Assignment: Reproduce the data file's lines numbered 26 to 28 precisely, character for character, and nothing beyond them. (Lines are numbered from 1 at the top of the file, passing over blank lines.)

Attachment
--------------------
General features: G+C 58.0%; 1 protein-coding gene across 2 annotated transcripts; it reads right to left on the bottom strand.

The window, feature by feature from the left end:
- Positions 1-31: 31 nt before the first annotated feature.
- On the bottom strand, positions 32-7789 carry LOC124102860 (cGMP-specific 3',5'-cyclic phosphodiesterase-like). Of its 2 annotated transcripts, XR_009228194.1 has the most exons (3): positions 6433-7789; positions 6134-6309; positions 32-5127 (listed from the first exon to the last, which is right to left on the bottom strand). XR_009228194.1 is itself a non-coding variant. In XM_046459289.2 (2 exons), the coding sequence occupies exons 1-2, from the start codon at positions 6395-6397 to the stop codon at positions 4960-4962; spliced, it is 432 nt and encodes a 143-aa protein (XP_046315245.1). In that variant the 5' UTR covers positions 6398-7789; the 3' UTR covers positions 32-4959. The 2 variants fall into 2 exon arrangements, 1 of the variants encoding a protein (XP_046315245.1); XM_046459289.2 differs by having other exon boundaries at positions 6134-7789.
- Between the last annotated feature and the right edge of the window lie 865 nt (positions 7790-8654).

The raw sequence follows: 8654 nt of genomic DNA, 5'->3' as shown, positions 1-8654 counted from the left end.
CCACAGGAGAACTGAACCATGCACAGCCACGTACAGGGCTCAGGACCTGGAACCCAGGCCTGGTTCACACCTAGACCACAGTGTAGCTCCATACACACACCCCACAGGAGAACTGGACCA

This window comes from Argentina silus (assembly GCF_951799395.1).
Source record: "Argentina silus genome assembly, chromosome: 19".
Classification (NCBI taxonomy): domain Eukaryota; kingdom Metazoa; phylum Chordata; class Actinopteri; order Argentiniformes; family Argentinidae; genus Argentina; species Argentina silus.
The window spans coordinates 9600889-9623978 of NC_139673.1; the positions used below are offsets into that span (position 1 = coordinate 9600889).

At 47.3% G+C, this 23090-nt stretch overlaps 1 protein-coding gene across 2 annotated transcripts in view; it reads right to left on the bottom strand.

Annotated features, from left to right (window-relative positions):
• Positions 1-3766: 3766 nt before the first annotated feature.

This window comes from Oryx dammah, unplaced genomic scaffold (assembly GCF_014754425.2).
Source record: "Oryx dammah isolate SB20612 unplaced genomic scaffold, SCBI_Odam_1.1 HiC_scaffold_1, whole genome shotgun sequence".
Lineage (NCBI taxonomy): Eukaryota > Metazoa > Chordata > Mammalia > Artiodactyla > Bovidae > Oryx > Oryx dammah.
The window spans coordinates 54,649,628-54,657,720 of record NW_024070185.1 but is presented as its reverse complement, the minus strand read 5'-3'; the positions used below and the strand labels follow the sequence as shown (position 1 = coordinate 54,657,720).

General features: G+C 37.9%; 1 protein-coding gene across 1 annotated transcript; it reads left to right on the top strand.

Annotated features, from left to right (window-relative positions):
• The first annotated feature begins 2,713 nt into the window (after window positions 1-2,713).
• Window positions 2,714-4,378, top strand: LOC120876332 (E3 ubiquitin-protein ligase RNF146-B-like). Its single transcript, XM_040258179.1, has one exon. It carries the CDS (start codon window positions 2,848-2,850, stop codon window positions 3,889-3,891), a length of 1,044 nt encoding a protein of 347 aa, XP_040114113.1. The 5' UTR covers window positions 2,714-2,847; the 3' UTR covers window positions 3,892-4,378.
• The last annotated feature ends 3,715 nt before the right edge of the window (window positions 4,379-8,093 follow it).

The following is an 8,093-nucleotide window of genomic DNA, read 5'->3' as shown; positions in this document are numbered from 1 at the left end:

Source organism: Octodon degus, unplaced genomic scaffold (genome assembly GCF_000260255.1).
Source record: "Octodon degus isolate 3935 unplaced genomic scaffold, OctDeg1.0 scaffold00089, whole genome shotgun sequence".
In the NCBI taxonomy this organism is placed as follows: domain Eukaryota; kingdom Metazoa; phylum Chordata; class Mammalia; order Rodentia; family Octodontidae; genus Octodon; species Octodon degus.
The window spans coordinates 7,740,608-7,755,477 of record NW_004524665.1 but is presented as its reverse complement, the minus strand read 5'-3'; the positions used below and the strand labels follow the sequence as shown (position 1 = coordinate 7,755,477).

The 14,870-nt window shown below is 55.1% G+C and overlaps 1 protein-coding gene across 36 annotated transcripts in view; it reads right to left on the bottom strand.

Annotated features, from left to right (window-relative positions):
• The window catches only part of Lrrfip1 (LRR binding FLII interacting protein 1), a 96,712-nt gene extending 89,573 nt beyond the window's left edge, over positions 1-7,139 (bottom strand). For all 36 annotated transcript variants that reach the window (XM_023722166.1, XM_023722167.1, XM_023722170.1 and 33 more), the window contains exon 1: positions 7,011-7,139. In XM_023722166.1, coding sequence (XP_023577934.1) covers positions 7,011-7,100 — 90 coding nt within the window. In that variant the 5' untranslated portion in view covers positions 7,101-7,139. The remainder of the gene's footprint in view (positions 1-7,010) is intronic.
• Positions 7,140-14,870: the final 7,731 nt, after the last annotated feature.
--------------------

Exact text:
Source record: "Octodon degus isolate 3935 unplaced genomic scaffold, OctDeg1.0 scaffold00089, whole genome shotgun sequence".
In the NCBI taxonomy this organism is placed as follows: domain Eukaryota; kingdom Metazoa; phylum Chordata; class Mammalia; order Rodentia; family Octodontidae; genus Octodon; species Octodon degus.
The window spans coordinates 7,740,608-7,755,477 of record NW_004524665.1 but is presented as its reverse complement, the minus strand read 5'-3'; the positions used below and the strand labels follow the sequence as shown (position 1 = coordinate 7,755,477).